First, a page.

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Reach vs. Volume vs. Impressions: Measuring Campaign Success

At Campus Sonar, our humans set us apart. Our experience researching and analyzing the nuances of online conversation means we understand how to measure the effectiveness of your content. We know how to analyze who sees your content and understand how that’s impacted by each platform. When you develop social media strategy and create corresponding campaigns, this is ultimately what you need to measure to show success, right? The effectiveness of your campaign. If it worked.

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As you develop your social strategy and content, your purpose and goal are critical. You need to know what you're trying to achieve. If your campaign goal is brand awareness, volume or reach might be the best measurement. But they’re not great success measures for a recruiting campaign where you’d use application clicks, form submissions, or campus visits scheduled to measure effectiveness.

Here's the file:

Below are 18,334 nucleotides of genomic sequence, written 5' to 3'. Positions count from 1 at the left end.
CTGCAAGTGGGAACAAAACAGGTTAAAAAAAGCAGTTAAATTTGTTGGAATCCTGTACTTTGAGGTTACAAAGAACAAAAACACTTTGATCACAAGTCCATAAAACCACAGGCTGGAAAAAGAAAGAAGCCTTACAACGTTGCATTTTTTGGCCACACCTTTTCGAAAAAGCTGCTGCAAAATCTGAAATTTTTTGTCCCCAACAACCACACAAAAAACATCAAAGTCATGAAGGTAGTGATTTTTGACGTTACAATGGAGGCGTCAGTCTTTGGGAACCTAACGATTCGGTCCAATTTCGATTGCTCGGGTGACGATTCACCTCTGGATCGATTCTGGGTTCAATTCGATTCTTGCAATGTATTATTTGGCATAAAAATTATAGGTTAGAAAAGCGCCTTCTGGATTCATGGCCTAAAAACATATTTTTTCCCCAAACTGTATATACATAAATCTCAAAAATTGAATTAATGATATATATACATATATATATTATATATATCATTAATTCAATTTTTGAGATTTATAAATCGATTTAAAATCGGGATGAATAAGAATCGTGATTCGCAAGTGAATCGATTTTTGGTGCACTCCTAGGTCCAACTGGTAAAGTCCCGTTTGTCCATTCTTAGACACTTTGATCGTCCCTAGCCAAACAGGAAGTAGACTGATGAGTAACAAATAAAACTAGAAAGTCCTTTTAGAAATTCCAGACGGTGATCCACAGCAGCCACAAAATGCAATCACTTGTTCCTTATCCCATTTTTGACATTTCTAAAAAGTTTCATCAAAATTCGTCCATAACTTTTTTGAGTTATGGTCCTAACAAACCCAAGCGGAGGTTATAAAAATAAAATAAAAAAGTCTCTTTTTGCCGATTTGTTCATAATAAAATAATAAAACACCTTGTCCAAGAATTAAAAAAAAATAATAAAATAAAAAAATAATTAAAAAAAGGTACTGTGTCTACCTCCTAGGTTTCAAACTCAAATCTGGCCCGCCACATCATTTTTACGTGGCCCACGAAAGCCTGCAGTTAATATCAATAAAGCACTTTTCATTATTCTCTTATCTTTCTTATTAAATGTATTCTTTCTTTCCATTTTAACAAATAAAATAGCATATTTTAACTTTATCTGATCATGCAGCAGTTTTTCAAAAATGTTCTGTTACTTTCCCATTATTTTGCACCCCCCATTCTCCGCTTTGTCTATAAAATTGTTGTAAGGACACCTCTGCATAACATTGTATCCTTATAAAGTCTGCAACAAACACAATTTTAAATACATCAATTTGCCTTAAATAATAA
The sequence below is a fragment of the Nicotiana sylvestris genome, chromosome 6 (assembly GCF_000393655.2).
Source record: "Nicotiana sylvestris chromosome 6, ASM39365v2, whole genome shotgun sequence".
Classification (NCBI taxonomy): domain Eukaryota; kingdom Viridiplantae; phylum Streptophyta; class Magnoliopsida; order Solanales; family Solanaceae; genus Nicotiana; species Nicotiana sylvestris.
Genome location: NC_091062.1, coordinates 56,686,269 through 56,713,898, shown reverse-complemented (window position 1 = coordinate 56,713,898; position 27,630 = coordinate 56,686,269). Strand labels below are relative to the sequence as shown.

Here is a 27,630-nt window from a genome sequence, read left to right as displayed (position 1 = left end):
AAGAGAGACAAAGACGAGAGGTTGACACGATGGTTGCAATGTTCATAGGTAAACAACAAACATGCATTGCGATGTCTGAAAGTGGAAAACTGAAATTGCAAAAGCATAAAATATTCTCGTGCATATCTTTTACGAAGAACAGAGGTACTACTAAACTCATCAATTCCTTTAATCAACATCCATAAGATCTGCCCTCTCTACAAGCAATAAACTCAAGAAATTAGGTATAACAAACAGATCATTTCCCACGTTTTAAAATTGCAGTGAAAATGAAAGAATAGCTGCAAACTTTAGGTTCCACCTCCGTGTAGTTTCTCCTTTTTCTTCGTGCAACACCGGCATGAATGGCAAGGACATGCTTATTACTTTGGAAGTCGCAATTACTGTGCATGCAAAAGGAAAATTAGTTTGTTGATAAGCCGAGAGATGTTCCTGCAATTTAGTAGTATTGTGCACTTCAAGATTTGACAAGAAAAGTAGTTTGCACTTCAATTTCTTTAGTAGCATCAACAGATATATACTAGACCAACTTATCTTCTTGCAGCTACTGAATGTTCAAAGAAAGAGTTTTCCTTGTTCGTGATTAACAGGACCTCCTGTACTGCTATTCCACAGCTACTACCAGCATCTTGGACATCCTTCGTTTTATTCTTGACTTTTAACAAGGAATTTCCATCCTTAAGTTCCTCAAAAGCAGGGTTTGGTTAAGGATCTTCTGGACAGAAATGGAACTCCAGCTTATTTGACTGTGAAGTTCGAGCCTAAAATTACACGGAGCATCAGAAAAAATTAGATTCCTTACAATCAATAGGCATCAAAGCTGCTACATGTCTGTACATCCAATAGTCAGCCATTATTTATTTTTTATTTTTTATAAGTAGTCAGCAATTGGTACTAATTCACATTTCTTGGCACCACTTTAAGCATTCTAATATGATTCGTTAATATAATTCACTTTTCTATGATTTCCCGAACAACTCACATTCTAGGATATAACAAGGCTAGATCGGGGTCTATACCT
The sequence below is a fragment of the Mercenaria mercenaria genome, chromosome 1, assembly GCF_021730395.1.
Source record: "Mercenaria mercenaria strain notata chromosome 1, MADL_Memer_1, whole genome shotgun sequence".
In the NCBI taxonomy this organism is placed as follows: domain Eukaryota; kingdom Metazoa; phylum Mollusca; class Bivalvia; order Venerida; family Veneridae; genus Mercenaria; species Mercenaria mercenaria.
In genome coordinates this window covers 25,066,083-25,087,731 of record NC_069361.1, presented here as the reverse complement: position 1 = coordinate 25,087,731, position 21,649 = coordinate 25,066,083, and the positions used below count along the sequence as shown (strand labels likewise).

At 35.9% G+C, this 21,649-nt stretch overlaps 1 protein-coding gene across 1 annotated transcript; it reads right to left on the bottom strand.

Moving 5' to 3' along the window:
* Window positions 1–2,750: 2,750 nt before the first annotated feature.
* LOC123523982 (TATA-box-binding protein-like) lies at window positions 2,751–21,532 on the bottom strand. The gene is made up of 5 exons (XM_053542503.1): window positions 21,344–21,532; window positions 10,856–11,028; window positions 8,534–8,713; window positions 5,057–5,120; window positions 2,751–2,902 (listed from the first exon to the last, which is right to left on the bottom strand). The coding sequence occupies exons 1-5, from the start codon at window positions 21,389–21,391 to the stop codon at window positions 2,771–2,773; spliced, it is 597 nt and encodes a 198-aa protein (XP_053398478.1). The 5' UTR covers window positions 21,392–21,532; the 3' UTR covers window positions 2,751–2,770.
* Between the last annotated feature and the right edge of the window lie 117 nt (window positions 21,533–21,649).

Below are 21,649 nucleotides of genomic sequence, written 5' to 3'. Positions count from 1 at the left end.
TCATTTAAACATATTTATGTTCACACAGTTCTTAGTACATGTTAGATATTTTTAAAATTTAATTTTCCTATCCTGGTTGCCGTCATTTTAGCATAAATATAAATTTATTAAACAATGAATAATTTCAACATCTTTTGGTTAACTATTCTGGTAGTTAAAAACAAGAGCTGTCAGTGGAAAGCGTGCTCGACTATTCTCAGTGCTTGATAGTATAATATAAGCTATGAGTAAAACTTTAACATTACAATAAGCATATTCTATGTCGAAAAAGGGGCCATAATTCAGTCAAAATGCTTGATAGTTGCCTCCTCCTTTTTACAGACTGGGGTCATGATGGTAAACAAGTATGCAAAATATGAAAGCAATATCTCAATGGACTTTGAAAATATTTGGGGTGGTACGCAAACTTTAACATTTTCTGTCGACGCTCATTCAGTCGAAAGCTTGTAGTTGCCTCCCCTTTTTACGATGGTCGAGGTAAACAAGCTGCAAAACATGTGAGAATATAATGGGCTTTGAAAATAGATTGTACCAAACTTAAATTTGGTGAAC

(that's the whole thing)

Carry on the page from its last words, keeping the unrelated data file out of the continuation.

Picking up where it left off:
Ways to Measure Success

Once you know your goal, you can determine how you’re going to measure your campaign’s success. 

Conversation volume graph

How Many People Talk About Your Content

One way is the volume of conversation. It measures the size of the conversation about your brand or campaign during a certain time period—so the number of times your campaign content is mentioned in online conversation. When you’re trying to expand awareness of your brand or specific messaging, volume can be an indication of progress toward that goal. Monitoring your conversation is also valuable in understanding how conversation volume and trends change over time.